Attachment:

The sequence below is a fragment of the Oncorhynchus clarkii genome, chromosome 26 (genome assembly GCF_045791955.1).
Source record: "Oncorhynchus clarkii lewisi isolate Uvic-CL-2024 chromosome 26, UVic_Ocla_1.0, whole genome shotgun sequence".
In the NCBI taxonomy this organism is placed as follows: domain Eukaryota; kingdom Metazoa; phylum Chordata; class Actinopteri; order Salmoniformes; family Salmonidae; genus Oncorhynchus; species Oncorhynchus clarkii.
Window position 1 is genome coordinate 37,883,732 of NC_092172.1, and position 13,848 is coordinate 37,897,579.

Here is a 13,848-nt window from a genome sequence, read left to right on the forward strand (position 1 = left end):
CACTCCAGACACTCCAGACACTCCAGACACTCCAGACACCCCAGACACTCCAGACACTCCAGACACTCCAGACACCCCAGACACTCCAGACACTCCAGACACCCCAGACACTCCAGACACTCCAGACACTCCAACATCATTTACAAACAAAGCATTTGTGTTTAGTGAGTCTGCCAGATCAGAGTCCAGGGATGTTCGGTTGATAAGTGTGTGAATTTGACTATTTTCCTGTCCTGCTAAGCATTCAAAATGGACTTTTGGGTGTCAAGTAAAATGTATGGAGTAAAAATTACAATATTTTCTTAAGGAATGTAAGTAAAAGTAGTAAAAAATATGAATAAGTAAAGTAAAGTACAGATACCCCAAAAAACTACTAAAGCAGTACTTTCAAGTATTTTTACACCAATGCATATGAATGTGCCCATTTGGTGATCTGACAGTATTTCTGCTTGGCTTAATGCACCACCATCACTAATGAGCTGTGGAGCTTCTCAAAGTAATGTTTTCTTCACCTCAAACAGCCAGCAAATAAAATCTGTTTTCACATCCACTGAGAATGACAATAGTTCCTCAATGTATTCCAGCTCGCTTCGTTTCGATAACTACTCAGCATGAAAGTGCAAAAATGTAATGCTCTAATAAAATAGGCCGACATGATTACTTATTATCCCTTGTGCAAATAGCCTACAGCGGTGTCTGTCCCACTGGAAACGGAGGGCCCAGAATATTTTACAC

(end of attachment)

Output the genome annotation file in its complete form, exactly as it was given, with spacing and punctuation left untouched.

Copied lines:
The sequence below is a fragment of the Oncorhynchus clarkii genome, chromosome 26 (genome assembly GCF_045791955.1).
Source record: "Oncorhynchus clarkii lewisi isolate Uvic-CL-2024 chromosome 26, UVic_Ocla_1.0, whole genome shotgun sequence".
In the NCBI taxonomy this organism is placed as follows: domain Eukaryota; kingdom Metazoa; phylum Chordata; class Actinopteri; order Salmoniformes; family Salmonidae; genus Oncorhynchus; species Oncorhynchus clarkii.
Window position 1 is genome coordinate 37,883,732 of NC_092172.1, and position 13,848 is coordinate 37,897,579.

Here is a 13,848-nt window from a genome sequence, read left to right on the forward strand (position 1 = left end):
CACTCCAGACACTCCAGACACTCCAGACACTCCAGACACCCCAGACACTCCAGACACTCCAGACACTCCAGACACCCCAGACACTCCAGACACTCCAGACACCCCAGACACTCCAGACACTCCAGACACTCCAACATCATTTACAAACAAAGCATTTGTGTTTAGTGAGTCTGCCAGATCAGAGTCCAGGGATGTTCGGTTGATAAGTGTGTGAATTTGACTATTTTCCTGTCCTGCTAAGCATTCAAAATGGACTTTTGGGTGTCAAGTAAAATGTATGGAGTAAAAATTACAATATTTTCTTAAGGAATGTAAGTAAAAGTAGTAAAAAATATGAATAAGTAAAGTAAAGTACAGATACCCCAAAAAACTACTAAAGCAGTACTTTCAAGTATTTTTACACCAATGCATATGAATGTGCCCATTTGGTGATCTGACAGTATTTCTGCTTGGCTTAATGCACCACCATCACTAATGAGCTGTGGAGCTTCTCAAAGTAATGTTTTCTTCACCTCAAACAGCCAGCAAATAAAATCTGTTTTCACATCCACTGAGAATGACAATAGTTCCTCAATGTATTCCAGCTCGCTTCGTTTCGATAACTACTCAGCATGAAAGTGCAAAAATGTAATGCTCTAATAAAATAGGCCGACATGATTACTTATTATCCCTTGTGCAAATAGCCTACAGCGGTGTCTGTCCCACTGGAAACGGAGGGCCCAGAATATTTTACAC